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Archive of August 31, 2007

Visit of Pope John Paul II to San Antonio, TX to be commemorated

, Aug 31, 2007 (CNA) - Commemorating Pope John Paul II’s historic visit to the Alamo city, an exhibit to mark the 20th anniversary of the event was unveiled in the San Fernando Cathedral Museum on Aug. 23. It consists of a photo retrospective and a collection of artifacts, including rosaries given to the various committee chairpersons by the pontiff, special pins created by the Secret Service for event planners, and memorabilia that was sold to attendees, such as caps and cups. Among the most important items is a chalice that was used to distribute Communion hosts during the papal Mass.

Father Garcia said the visit helped unite the city, as many groups and organizations came together and involved people from all denominations. “It was a world class event,” he stressed.

Msgr. Stuebben explained that most museums consist of displays to see what other people have done, but that the San Fernando exhibit shows what the city did here. “The visit of the people was an occasion for the entire city to work together,” he said. “We never got a single ‘no’ when we asked for something. The city rose up to do something special.”

The monsignor cited some interesting statistics involving the event two decades ago. The papal Mass in Westover Hills attracted 350,000 worshippers, which is still the single largest gathering of people in the state of Texas for one event.

“No matter where you were during those two days, this exhibit is a wonderful occasion to be renewed in mind and heart and this visit marked San Antonio at its finest,” he concluded.

Archbishop Gomez in his remarks quoted Pope John Paul II, who noted, “The church in San Antonio has a very special calling that flows from our history as a ‘crossroads’ and ‘a meeting of cultures, indigenous and immigrant, from every part of the world.’”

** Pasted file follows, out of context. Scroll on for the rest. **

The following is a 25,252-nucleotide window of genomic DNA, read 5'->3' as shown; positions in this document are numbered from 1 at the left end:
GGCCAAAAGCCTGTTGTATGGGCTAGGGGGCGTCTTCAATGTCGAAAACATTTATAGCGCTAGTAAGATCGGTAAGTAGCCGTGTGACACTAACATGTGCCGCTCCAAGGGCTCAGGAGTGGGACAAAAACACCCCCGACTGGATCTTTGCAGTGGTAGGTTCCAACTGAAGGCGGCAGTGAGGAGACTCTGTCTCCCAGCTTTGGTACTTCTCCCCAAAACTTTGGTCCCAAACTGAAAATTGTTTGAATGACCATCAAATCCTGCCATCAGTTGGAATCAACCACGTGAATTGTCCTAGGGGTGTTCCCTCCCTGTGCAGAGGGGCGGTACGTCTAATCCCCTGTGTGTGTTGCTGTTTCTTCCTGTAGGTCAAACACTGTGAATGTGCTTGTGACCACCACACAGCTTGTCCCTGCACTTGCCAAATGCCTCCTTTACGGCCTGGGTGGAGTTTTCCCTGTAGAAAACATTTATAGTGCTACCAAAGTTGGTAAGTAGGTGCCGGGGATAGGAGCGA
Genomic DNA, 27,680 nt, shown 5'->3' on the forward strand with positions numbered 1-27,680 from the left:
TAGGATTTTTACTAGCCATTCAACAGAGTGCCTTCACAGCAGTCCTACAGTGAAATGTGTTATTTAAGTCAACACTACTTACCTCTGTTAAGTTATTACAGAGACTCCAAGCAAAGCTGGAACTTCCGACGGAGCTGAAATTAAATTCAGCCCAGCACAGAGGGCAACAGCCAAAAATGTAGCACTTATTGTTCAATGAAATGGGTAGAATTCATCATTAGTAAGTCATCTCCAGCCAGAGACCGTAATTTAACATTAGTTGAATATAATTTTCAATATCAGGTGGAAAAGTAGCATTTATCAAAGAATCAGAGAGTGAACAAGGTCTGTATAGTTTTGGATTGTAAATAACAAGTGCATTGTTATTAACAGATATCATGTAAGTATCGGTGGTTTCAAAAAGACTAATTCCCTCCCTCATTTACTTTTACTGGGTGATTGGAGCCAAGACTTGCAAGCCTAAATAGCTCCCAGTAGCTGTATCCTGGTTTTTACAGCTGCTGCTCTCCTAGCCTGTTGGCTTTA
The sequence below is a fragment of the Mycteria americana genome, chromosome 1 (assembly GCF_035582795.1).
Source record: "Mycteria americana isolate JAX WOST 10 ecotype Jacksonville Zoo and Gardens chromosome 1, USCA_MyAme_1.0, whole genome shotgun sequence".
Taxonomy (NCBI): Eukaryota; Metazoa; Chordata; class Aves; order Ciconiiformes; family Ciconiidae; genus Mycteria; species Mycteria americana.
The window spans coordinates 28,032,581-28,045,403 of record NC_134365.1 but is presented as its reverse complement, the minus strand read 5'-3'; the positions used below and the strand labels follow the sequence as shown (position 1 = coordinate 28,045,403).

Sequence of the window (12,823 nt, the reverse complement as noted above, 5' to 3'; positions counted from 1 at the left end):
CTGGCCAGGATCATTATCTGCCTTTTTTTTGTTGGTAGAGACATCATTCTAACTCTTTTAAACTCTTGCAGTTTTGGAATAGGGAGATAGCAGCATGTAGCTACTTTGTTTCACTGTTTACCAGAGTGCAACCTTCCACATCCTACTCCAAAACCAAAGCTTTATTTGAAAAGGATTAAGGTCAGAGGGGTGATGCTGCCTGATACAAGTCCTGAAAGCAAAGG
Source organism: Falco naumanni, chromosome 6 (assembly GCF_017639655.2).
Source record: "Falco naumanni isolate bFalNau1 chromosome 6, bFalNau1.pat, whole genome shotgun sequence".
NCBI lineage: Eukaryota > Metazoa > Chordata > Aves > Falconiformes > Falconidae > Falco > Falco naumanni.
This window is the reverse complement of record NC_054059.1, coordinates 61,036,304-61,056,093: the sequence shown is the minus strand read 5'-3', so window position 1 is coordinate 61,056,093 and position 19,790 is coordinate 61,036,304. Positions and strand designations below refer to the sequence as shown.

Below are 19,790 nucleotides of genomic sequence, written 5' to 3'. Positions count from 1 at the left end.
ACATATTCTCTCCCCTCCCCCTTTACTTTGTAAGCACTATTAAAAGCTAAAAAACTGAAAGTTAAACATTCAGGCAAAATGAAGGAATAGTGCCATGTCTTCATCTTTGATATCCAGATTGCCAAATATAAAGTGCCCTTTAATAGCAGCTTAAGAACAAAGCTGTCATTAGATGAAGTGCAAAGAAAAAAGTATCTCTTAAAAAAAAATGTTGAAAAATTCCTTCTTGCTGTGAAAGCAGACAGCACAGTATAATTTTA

The archbishop added, “The pope’s visit also gave San Antonio the opportunity to display the wonderful interfaith spirit that has enriched our community in so many ways.”

The prelate thanked Father Garcia for beginning the official observances of the historic anniversary with the Pope John Paul II display. “The sound of the pope’s voice and the spirit of the seminarians and religious who were here 20 years ago still resonate in this place so rich in faith and history,” he emphasized.

http://www.archdiosa.org/

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Zimbabwe's bishops rally behind accused archbishop

Harare, Zimbabwe, Aug 31, 2007 (CNA) - The embattled Archbishop of Bulawayo, Pius Ncube, has received the backing of his fellow Zimbabwean bishops.  The show of support came in the form of a full-page ad in the Herald Newspaper where they called the government’s alleged smear campaign “outrageous and utterly deplorable.”

The nine bishops of Zimbabwe took out a full-page advertisement, in which they said he had "exposed the evils" of the government. His brother bishops even went so far as to say that the attacks on Archbishop Ncube by the government and state media were, "outrageous and utterly deplorable and constitute an assault on the Catholic Church".

The media blitz against the archbishop has involved the distribution of DVDs purporting to show the prelate having sex with several different women. However, it is unclear if the DVDs have been edited to make it appear as though it is the archbishop been shown.

In his most recent appearance, Archbishop Ncube did not deny having had the affair, but was forced to cut his words short by Zimbabwean police who dispersed the meeting.
 
The husband of the woman alleged to have had an affair with the archbishop, Mr. Onesimus Sibanda, has filed a lawsuit demanding 20bn Zimbabwe dollars (about $160,000 on the black market exchange rate) in damages from the archbishop.

His lawyers called the allegations an orchestrated attempt to discredit him.

Ncube has been the most vocal critic of President Robert Mugabe, whose rule has been marked by allegations of large-scale corruption, cronyism, and an inflation rate of 7,500%.